New research may solve mystery of enigmatic Sanxingdui civilization of China

New research may solve mystery of enigmatic Sanxingdui civilization of China

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Golden Masks from Sanxingdui

New research may solve mystery of enigmatic Sanxingdui civilization of China

Amid the once-tranquil village of Sanxingdui, in a quiet part of Sichuan province in China, a remarkable discovery took place which immediately attracted international attention and has since rewritten the history of Chinese civilization. Two giant pits were unearthed containing thousands of gold, bronze, jade, ivory and pottery artifacts that were so unusual and unlike anything ever found in China before, that archaeologists realised they had just opened the door to an ancient culture dating back between 3,000 and 5,000 years.  However, the prime of Sanxingdui Culture came to an abrupt end in around 1,000 BC, and until now, the reason for its demise was a mystery.

New research presented at the 47th annual meeting of the American Geophysical Union in San Francisco on December 18, suggests that the disappearance of the Sanxingdui culture may be due to an earthquake that occurred around 3,000 years ago. LiveScience reports that the quake caused catastrophic landslides, which blocked the civilization’s main water supply, and diverted it elsewhere. Researchers have theorized that the Sanxingdui people may have moved closer to the new river flow.

The discovery of the Sanxingdui culture

In the spring of 1929, a farmer was digging a well when he discovered a large stash of jade relics. This was the first clue that eventually led to the discovery of a mysterious ancient kingdom. Generations of Chinese archaeologists searched the area without success until 1986, when workers accidentally found the pits containing thousands of artifacts that had been broken, burned, and then carefully buried.

The discovery of the artifacts opened up a world of intrigue. The objects found in the sacrificial pits included animal-faced sculptures and masks with dragon ears, open mouths and grinning teeth; human-like heads with gold foil masks; decorative animals including dragons, snakes, and birds; a giant wand, a sacrificial altar, a 4-metre tall bronze tree; axes, tablets, rings, knives, and hundreds of other unique items. Among the collection was also the world’s largest and best preserved bronze upright human figure, measuring 2.62 metres (8 feet).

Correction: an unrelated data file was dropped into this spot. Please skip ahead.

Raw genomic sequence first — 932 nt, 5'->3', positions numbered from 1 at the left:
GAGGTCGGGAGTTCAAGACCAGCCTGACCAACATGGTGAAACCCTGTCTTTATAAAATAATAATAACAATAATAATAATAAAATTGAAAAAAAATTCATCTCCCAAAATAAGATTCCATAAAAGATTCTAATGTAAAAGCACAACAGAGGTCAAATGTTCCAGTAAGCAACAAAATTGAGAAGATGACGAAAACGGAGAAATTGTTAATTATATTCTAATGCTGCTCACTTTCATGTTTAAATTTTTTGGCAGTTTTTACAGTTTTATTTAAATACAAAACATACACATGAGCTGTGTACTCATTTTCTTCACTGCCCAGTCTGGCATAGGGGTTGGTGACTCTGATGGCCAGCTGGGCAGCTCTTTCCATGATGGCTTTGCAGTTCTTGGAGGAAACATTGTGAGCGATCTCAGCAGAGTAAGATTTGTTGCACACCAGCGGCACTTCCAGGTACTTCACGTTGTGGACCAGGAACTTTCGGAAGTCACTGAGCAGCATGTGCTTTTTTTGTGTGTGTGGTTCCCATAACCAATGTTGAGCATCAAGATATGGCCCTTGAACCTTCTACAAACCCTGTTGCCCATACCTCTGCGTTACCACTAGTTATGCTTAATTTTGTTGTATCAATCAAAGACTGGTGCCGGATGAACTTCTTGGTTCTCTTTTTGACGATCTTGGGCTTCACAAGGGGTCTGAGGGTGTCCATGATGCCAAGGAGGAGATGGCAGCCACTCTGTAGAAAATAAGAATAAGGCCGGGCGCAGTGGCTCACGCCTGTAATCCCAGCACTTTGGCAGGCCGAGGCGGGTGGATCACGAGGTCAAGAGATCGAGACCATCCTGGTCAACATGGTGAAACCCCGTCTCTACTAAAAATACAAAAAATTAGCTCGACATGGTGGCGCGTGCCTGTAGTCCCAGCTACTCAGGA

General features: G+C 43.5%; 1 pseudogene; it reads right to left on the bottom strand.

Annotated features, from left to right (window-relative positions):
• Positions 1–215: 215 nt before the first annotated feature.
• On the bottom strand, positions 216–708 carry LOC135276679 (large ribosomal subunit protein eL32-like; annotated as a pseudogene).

A sacrificial altar with several four-legged animals at the base to support a few bronze figures closely resembling the large face masks

A sacrificial altar with several four-legged animals at the base to support a few bronze figures closely resembling the large face masks, each holding in outstretched hands a ceremonial offering of some sort. (Wikipedia) However, by far the most striking findings were dozens of large bronze masks and heads represented with angular human features, exaggerated almond-shaped eyes, straight noses, square faces, and huge ears. The artifacts were radiocarbon dated to the 12th-11th centuries BC. They had been created using remarkably advanced bronze casting technology, which was acquired by adding lead to a combination of copper and tin, creating a stronger substance that could create substantially larger and heavier objects, such as the life-size human statue and the 4-metre tall tree.

Sanxingdui bronze heads with gold foil masks

The advanced civilization of the Sanxingdui The ancient artifacts found in the two pits date to the time of the Shang dynasty, in the late second millennium BC, when the primary civilised society was flourishing in the Yellow River valley, in north China, thousands of miles from Sichuan. No similar find has been made anywhere else, and there are no inscriptions at the Sanxingdui site to shed light on its culture, which was apparently a distinctive Bronze Age civilization, unrecorded in historical texts and previously unknown. The discovery contributed to a fundamental shift from the traditional understanding of a single centre of civilization in north China to the recognition of the existence of multiple regional traditions, of which Sichuan was clearly one of the most distinct. A metropolis of its time, covering about three square kilometres, Sanxingdui had highly developed agriculture, including winemaking ability, ceramic technology and sacrificial tools and mining was commonplace. According to archaeological findings, the settlement at Sanxingdui was abandoned suddenly around 1,000 BC. For reasons that are still unknown, the prime of Sanxingdui Culture came to an abrupt end.

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